• Check on elderly neighbors.
  • For those without air conditioning, spending time in air-conditioned places such libraries, movies, malls or other public buildings during the hottest hours of the day.
  • Avoiding outdoor activity during the hottest hours of the day and reducing physical activity or reschedule it for cooler times of the day.
  • Wear light, loose fitting clothes.
  • Take frequent breaks when working or exercising outside.
  • Keep pets in the shade as much as possible.
  • Plan strenuous activities for early or late in the day.

Places you can visit during a heat wave:

  • Montclair Municipal Building
  • Montclair Public Library
  • Bookstores
  • Movie Theaters

Adapted from Centers for Disease Control and Prevention (CDC) Red Cross, and the American Public Health Association information.

How to Get Prepare for a Power Outage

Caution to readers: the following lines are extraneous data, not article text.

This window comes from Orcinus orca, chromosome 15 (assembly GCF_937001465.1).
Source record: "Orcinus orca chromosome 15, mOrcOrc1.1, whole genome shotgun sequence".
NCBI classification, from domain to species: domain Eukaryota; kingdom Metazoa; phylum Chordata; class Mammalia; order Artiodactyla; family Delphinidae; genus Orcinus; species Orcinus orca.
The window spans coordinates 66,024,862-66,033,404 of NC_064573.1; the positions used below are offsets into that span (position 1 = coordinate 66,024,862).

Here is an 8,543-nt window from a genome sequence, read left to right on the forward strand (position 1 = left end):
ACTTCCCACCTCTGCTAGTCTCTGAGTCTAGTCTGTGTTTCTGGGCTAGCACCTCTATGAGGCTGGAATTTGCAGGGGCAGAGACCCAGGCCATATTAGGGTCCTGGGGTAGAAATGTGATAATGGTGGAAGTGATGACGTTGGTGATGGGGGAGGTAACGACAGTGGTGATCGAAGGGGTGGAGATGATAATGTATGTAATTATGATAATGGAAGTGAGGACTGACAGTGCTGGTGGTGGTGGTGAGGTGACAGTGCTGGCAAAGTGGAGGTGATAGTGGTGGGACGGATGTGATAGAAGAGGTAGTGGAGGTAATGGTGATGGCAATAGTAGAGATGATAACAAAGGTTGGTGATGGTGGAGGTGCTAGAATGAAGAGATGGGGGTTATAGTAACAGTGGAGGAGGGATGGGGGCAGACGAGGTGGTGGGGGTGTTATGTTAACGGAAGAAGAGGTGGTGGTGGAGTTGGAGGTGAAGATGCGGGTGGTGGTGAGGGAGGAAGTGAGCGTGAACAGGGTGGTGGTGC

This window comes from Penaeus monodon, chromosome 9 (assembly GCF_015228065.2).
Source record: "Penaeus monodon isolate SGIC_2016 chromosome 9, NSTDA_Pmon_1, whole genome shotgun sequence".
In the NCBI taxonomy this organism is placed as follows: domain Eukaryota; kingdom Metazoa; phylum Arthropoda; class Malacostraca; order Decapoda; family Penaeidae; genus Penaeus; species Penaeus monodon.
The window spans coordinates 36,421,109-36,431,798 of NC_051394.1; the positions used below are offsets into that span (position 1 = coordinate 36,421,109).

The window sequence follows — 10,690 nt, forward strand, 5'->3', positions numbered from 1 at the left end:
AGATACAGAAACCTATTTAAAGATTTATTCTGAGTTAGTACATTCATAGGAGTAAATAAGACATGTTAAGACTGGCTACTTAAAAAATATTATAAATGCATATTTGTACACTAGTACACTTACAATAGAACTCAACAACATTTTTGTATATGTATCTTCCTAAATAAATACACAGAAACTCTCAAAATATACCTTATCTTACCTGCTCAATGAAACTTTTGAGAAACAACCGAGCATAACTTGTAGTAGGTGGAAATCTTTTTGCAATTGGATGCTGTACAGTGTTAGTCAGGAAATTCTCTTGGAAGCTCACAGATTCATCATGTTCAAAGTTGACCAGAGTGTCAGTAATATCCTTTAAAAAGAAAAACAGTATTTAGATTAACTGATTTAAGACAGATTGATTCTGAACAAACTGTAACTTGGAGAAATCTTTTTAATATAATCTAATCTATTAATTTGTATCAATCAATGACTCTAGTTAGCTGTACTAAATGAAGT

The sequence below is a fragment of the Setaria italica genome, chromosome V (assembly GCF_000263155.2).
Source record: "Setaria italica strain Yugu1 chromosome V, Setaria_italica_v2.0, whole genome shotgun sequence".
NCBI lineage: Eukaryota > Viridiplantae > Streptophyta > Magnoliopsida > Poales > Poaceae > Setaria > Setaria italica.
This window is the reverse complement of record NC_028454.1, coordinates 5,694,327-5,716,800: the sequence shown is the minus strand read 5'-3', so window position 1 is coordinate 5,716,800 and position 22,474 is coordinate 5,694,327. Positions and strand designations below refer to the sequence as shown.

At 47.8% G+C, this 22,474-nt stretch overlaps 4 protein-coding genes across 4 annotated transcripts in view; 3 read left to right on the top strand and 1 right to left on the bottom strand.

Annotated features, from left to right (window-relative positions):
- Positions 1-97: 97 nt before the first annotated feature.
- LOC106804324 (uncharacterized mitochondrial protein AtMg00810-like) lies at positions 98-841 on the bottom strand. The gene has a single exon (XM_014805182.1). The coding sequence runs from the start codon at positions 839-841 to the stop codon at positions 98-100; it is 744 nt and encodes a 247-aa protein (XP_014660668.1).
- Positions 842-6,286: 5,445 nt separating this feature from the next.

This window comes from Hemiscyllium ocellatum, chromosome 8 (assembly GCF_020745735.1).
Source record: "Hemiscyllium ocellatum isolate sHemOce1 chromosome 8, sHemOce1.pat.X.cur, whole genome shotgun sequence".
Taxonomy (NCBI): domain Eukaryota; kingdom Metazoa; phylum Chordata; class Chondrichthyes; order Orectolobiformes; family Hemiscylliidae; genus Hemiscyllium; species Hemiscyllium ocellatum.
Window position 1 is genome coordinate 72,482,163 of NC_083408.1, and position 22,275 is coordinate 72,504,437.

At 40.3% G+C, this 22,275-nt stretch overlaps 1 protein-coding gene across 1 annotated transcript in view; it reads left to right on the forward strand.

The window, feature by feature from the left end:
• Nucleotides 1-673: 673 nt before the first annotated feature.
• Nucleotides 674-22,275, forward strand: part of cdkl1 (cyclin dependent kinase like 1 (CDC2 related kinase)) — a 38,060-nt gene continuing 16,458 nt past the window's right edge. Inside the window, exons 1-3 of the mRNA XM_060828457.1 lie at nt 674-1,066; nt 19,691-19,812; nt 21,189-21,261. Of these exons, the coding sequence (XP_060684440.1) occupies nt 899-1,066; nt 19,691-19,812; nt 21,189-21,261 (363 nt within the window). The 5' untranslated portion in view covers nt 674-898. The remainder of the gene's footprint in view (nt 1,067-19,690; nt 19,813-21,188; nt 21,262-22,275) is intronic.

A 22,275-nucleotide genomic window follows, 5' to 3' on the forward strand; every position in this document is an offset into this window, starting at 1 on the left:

HELP! The Power is Out…

Losing electricity in your home temporarily, a few minutes or a few hours, can be a real inconvenience. However, a power outage can be life threatening if it lasts longer, especially during warm weather.

Portable Generator Safety Tips:

Portable generators are useful when temporary electric power is needed, but they are hazardous when used improperly. The primary hazards to avoid when using a generator are carbon monoxide (CO) poisoning from the toxic engine exhaust, electric shock or electrocution, and fire from fuels.

• NEVER use a generator in an enclosed space. Generators can produce high levels of carbon monoxide (CO) very quickly. When you use a portable generator, remember that you cannot smell or see CO. If you start to feel sick, dizzy or weak while using a generator, get to fresh air RIGHT AWAY.

• Never use a generator indoors, even with ventilation. Opening doors and windows will not prevent CO build up.

• Follow safety instructions that come with your generator. Locate the unit outdoors and away from (downwind) from doors, windows and vents that could allow CO to come indoors.

• Be sure your generator is UL-approved, installed by a licensed electrician and inspected by your local electrical inspector.